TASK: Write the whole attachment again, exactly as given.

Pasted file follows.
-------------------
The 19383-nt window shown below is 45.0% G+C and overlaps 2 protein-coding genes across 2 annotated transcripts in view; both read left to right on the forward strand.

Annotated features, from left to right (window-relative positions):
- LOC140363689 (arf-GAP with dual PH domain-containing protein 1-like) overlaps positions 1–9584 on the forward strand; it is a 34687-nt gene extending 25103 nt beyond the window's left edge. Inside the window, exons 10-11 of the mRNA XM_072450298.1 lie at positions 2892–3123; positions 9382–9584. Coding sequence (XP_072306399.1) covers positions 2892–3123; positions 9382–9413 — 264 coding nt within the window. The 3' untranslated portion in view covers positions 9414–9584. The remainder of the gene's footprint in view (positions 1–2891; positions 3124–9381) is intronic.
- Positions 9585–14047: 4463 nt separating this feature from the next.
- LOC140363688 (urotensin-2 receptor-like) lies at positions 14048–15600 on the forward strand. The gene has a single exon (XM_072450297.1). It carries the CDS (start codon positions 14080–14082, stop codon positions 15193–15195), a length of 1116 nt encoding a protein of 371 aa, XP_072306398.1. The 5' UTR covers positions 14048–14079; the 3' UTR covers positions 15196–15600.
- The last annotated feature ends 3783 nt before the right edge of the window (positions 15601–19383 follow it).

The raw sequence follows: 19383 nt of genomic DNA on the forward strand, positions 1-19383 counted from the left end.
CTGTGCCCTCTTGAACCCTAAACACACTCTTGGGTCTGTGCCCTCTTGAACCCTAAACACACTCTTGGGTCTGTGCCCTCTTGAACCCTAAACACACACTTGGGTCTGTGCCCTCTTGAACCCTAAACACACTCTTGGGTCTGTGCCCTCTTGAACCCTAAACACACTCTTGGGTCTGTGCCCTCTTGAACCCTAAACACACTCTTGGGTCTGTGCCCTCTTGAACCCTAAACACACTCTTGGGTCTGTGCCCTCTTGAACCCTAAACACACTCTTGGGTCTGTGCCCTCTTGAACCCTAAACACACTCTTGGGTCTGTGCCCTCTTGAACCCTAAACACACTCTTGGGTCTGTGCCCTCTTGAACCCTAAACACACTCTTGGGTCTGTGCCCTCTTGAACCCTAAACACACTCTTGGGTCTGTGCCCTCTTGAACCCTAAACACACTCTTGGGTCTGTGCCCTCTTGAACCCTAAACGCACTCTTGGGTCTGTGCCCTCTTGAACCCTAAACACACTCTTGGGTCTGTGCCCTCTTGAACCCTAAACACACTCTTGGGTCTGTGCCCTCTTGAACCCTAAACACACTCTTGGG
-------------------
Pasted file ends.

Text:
The 19383-nt window shown below is 45.0% G+C and overlaps 2 protein-coding genes across 2 annotated transcripts in view; both read left to right on the forward strand.

Annotated features, from left to right (window-relative positions):
- LOC140363689 (arf-GAP with dual PH domain-containing protein 1-like) overlaps positions 1–9584 on the forward strand; it is a 34687-nt gene extending 25103 nt beyond the window's left edge. Inside the window, exons 10-11 of the mRNA XM_072450298.1 lie at positions 2892–3123; positions 9382–9584. Coding sequence (XP_072306399.1) covers positions 2892–3123; positions 9382–9413 — 264 coding nt within the window. The 3' untranslated portion in view covers positions 9414–9584. The remainder of the gene's footprint in view (positions 1–2891; positions 3124–9381) is intronic.
- Positions 9585–14047: 4463 nt separating this feature from the next.
- LOC140363688 (urotensin-2 receptor-like) lies at positions 14048–15600 on the forward strand. The gene has a single exon (XM_072450297.1). It carries the CDS (start codon positions 14080–14082, stop codon positions 15193–15195), a length of 1116 nt encoding a protein of 371 aa, XP_072306398.1. The 5' UTR covers positions 14048–14079; the 3' UTR covers positions 15196–15600.
- The last annotated feature ends 3783 nt before the right edge of the window (positions 15601–19383 follow it).

The raw sequence follows: 19383 nt of genomic DNA on the forward strand, positions 1-19383 counted from the left end.
CTGTGCCCTCTTGAACCCTAAACACACTCTTGGGTCTGTGCCCTCTTGAACCCTAAACACACTCTTGGGTCTGTGCCCTCTTGAACCCTAAACACACACTTGGGTCTGTGCCCTCTTGAACCCTAAACACACTCTTGGGTCTGTGCCCTCTTGAACCCTAAACACACTCTTGGGTCTGTGCCCTCTTGAACCCTAAACACACTCTTGGGTCTGTGCCCTCTTGAACCCTAAACACACTCTTGGGTCTGTGCCCTCTTGAACCCTAAACACACTCTTGGGTCTGTGCCCTCTTGAACCCTAAACACACTCTTGGGTCTGTGCCCTCTTGAACCCTAAACACACTCTTGGGTCTGTGCCCTCTTGAACCCTAAACACACTCTTGGGTCTGTGCCCTCTTGAACCCTAAACACACTCTTGGGTCTGTGCCCTCTTGAACCCTAAACACACTCTTGGGTCTGTGCCCTCTTGAACCCTAAACGCACTCTTGGGTCTGTGCCCTCTTGAACCCTAAACACACTCTTGGGTCTGTGCCCTCTTGAACCCTAAACACACTCTTGGGTCTGTGCCCTCTTGAACCCTAAACACACTCTTGGG